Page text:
Ahead of city’s phase two of reopening, REBNY releases safety guidelines for real estate brokers

Posted On Thu, June 11, 2020 By

Posted On Thu, June 11, 2020 By In Policy, real estate trends

Photo by Daniel Lee on Unsplash 

As New York City looks ahead to phase two of reopening, the city’s leading real estate trade group released this week safety recommendations for brokers to follow when conducting deals. Following public health protocols, the six guidelines created by the Real Estate Board of New York encourage face masks and social distancing, virtual preliminary meetings, appointment-only showings, and electronic contracts. Plus, REBNY created a COVID-19 screening questionnaire for all parties attending in-person showings to sign.

“Protecting the health and safety of consumers, agents and brokers while simultaneously rebuilding our City’s economy is critically important,” REBNY President James Whelan said. “The real estate industry has traditionally relied on in-person interactions for much of its business, so the ongoing Coronavirus crisis has required our industry to rethink and retool to safely conduct business in the coming months.”

The guidelines put forth by REBNY outline how brokers can make deals related to office and rental leasing, commercial and residential sales, and residential rental and new development leasing and sales, while following recommendations from the Centers for Disease Contol and Prevention, and the state and city health departments.

The group’s six key recommendations include maintaining six feet of distance, cleaning and disinfecting frequently touched spots, and wearing face coverings during all in-person meetings.  Virtual meetings with clients ahead of viewing the space are encouraged, with all in-person business executed only when necessary.

For showings, brokers should only allow them on an appointment-only basis, with one party inside the property at a time. Showings will only be allowed in vacant or unoccupied properties.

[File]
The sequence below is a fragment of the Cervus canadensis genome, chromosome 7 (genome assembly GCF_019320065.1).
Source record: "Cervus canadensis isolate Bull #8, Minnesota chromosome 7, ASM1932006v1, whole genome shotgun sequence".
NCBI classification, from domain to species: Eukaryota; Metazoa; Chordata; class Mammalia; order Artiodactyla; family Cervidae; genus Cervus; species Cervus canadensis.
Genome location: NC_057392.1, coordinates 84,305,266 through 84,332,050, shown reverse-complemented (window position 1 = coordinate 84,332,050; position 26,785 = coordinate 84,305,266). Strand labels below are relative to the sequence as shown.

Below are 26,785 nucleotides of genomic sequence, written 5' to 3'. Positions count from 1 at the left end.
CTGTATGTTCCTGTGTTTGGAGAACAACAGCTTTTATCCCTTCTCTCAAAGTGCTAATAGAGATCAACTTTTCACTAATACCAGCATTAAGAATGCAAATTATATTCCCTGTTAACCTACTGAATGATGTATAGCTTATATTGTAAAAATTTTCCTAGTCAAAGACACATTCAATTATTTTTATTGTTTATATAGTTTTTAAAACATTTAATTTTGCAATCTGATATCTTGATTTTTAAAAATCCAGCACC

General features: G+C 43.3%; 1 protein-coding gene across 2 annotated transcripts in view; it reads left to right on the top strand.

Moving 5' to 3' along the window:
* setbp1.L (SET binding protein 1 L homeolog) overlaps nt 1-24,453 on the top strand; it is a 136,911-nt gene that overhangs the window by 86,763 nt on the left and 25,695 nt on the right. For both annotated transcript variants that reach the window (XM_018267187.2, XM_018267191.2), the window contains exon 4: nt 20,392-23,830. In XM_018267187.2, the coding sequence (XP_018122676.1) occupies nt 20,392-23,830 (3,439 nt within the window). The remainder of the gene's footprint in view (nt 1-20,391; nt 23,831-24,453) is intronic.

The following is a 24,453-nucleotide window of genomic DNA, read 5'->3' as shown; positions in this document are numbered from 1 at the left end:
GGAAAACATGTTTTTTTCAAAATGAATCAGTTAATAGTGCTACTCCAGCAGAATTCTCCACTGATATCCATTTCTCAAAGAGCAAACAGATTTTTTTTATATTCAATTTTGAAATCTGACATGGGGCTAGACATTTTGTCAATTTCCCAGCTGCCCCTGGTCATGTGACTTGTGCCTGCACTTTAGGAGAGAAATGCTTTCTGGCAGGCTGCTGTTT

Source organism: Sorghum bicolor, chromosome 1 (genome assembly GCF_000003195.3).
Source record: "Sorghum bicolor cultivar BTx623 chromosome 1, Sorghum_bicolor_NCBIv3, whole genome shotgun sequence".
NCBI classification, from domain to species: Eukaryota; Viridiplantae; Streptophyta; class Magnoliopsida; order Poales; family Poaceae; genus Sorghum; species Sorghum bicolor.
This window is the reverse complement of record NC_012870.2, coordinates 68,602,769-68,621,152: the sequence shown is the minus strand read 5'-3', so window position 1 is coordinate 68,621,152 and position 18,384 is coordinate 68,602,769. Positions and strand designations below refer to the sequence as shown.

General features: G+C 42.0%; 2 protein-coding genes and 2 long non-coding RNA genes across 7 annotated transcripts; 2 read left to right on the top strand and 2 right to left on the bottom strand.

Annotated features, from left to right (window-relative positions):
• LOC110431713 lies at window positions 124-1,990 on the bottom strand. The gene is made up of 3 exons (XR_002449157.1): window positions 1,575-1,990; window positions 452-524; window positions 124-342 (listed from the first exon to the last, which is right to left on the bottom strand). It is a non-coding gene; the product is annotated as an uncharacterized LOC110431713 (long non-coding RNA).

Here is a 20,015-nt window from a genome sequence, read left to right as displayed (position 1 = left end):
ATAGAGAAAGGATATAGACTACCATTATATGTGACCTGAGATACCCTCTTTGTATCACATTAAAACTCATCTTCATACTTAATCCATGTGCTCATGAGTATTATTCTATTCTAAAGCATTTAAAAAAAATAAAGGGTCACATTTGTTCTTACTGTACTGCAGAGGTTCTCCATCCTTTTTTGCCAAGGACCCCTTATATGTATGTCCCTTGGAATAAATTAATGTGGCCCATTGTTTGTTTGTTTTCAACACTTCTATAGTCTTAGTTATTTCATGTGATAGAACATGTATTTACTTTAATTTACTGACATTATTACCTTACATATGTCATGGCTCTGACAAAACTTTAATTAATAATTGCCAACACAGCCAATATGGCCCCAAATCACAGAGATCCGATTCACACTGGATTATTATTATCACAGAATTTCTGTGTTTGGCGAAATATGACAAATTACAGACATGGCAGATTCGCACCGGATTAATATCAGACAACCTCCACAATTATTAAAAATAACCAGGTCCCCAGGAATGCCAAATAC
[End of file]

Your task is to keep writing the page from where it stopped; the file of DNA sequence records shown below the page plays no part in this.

According to REBNY, the COVID health screening questionnaire should be given to all parties attending the in-person showing within 24 hours of the meeting. The form includes three questions that ask whether the attendee has had contact with someone who has tested positive for the virus or has symptoms, whether they have tested positive for the virus in the last two weeks, and whether they have experienced any COVID symptoms in the last two weeks.

If the answer to any of the questions is “Yes,” that person will not be allowed to attend the in-person showing.

REBNY, along with 32BJ SEIU and the Realty Advisory Board on Labor Relations, also issued guidelines this week for owners and property managers of residential buildings to follow. Some of these recommendations include providing building workers with PPE, conducting daily health screenings of employees and visitors, making contactless entry and exit possible, installing hand sanitizer stations in common areas like elevators and lobbies, and more.

“Doorpersons, supers, porters, handypersons and all building service workers have been vital to allowing NYC residents to shelter in place, saving thousands of lives in the process,” Kyle Bragg, president of the 32BJ SEIU, said.

“Our highly-trained members are an important part of reopening and deserve PPE, safe staffing levels and other protections on the job as they safeguard the city’s residents. By supporting essential building service workers, we protect everyone in our community,” Bragg said.

Guidelines for reentering commercial buildings during phase two of the city’s reopening–put together by REBNY and a number of labor unions–can be found here.

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